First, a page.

The north of England has turned into something of the North Pole. Traffic has ground to a halt and roads have been closed in several areas. "We've just had a bit of sleet here," Ron Hill says, sitting in front of a roaring fire in the living room of his home on the outskirts of Hyde in Cheshire. "I've done my run today, so I can hope for better weather tomorrow."
It will take rather more than ice and snow to stop Ron from doing his daily run. For 11 days short of 48 years now, he has run at least one mile a day.
That is every day since 20 December, 1964. The Beatles were top of the charts with "I Feel Fine". There were just the two television channels. Z Cars and Pinky and Perky were on BBC. The Saint was on ITV. The next day the House of Commons voted to abolish the death penalty.
Hill was 24 and a new Olympian when he set off on his Forrest Gump streak. Two months earlier he had run for Great Britain in the Tokyo Olympics, finishing 19th in the marathon won by the bare-footed Ethiopian Abebe Bikila.
Hill is 74 now and not quite so fleet of foot. "I've done just the four miles today," he says. "I say 'just' but it's a 47-minute effort, so it's worth doing. I have just over a mile downhill start to a disused railway line which has been tarmaced. I've got about a mile and a half along there, then I head back up towards home." Back at home, the former European and Commonwealth marathon champion and three-time Olympian has already logged the effort in his 2012 training diary. It is, he says after checking his most recent tally mark, his 17,546th consecutive day of running.
"Yeah, still going," he ponders. "And what are we now...? Well over 157,000 miles. That's just over six times round the world. It's well over halfway to the moon... I'll never get there."
You could say that Hill is something of a Forrest Gump phenomenon, but then Tom Hanks's alter ego didn't make it halfway to the moon – and he did stop running. Hill has kept going even in the most trying of circumstances.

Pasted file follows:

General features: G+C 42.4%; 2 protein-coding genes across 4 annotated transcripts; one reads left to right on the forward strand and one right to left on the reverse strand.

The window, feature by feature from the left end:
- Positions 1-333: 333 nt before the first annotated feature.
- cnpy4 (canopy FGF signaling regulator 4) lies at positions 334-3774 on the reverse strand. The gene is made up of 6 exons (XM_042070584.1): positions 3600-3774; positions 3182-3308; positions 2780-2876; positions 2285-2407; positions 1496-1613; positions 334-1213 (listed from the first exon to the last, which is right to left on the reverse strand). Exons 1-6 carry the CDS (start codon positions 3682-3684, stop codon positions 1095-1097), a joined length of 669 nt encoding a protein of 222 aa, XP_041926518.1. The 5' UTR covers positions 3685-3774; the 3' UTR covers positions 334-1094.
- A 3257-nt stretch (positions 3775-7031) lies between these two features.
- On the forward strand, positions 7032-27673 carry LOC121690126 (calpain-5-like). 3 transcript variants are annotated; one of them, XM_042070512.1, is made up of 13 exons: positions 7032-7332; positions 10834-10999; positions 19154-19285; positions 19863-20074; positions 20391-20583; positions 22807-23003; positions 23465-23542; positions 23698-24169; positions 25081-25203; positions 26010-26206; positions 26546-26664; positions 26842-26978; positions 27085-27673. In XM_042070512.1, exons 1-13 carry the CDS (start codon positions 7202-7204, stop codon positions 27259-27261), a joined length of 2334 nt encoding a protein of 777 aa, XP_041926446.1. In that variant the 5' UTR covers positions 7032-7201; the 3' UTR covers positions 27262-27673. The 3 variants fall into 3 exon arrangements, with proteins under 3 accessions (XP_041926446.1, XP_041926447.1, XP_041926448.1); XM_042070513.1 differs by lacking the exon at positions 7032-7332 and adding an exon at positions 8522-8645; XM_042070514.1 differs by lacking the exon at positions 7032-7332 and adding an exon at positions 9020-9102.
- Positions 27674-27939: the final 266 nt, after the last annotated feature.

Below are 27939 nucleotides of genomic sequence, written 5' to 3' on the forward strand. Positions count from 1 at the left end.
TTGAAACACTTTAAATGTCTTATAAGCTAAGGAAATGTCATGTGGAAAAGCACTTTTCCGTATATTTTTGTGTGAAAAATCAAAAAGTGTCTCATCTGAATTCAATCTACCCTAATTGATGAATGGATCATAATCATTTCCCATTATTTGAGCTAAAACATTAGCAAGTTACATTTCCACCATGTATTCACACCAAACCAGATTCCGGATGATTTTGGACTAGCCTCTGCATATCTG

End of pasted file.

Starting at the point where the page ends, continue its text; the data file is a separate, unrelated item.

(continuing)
In 1993 he crashed his car overtaking a lorry on the Woodhead Pass and broke his sternum. "Luckily, I'd run that morning and I recovered sufficiently the next day to be let out," he says. "In the evening my mother and my wife went out to do the weekly shop, so I walked to a level stretch of road, ran a mile and walked back. That's the closest I've come to the run ending. It could have been fatal, to be honest. Luckily, my legs weren't broken or anything.
"The same year I had a bunion operation. I ran a mile a day in a plaster cast in a specially adapted shoe. More recently, I had two falls in the snow, at the start of 2011 and then another a week and a half later. I put my foot in a big pothole on a downhill and went flying through the air. It took me 40 minutes to run two-and-a-half miles home. I was in a bad way but I came round."
Dr Hill – a PhD in textile chemistry who pioneered synthetic running gear as an innovative manufacturer with Ron Hill Sports and Hilly Clothing – has even had an encounter with Dr Harold Shipman. The notorious Hyde GP was not his regular doctor but once treated him for a stomach problem.
Happily, 10 months short of his 75th birthday, Hill is in the rudest of health. He tips the scales at 8st 9lb, a few pounds lighter than he was in his prime when he emulated his boyhood hero, Alf Tupper.
As a teenager brought up in industrial Accrington in the 1950s, Hill idolised the comic-book welder from the north who took on and beat the world's best runners in the "Tough of the Track" strip featured in The Rover and The Victor. According to a storyline in The Victor in 1970, Tupper won the Commonwealth Games marathon in 1970. In actual fact, it was Hill who won the race in Edinburgh, representing England.
His winning time in the Scottish capital, 2hr 9min 28sec, was the then fastest undisputed clocking on a certified 26.2 mile marathon course. The fastest marathon by a British runner this year is 2:13:41.
Hill's remarkable daily running streak is two years and 11 days short of a half-century now. "Somebody said to me a couple of weeks ago, 'Do you not think it would be a good time to stop, at 50 years?'" he recalled. "They said, 'That would be an achievement. I can't think of anything else matching that.' I just said, 'No, why should I stop? It keeps me fit. It does me good, health-wise. What's the reason to stop?'"Reuse content